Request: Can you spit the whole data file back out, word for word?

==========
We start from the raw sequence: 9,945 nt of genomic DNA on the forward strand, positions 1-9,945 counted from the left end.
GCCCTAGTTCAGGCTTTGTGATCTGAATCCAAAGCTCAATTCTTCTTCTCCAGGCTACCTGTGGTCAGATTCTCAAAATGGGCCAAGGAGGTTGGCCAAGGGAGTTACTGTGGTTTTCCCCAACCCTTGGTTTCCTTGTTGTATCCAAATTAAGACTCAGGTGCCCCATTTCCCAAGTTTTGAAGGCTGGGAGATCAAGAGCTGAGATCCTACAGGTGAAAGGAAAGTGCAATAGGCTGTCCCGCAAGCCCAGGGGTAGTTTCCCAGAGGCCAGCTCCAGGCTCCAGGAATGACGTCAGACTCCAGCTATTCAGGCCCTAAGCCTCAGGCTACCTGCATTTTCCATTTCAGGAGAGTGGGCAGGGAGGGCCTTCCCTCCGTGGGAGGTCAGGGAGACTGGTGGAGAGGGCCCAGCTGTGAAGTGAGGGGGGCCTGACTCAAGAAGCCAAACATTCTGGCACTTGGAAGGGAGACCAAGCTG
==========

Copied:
We start from the raw sequence: 9,945 nt of genomic DNA on the forward strand, positions 1-9,945 counted from the left end.
GCCCTAGTTCAGGCTTTGTGATCTGAATCCAAAGCTCAATTCTTCTTCTCCAGGCTACCTGTGGTCAGATTCTCAAAATGGGCCAAGGAGGTTGGCCAAGGGAGTTACTGTGGTTTTCCCCAACCCTTGGTTTCCTTGTTGTATCCAAATTAAGACTCAGGTGCCCCATTTCCCAAGTTTTGAAGGCTGGGAGATCAAGAGCTGAGATCCTACAGGTGAAAGGAAAGTGCAATAGGCTGTCCCGCAAGCCCAGGGGTAGTTTCCCAGAGGCCAGCTCCAGGCTCCAGGAATGACGTCAGACTCCAGCTATTCAGGCCCTAAGCCTCAGGCTACCTGCATTTTCCATTTCAGGAGAGTGGGCAGGGAGGGCCTTCCCTCCGTGGGAGGTCAGGGAGACTGGTGGAGAGGGCCCAGCTGTGAAGTGAGGGGGGCCTGACTCAAGAAGCCAAACATTCTGGCACTTGGAAGGGAGACCAAGCTG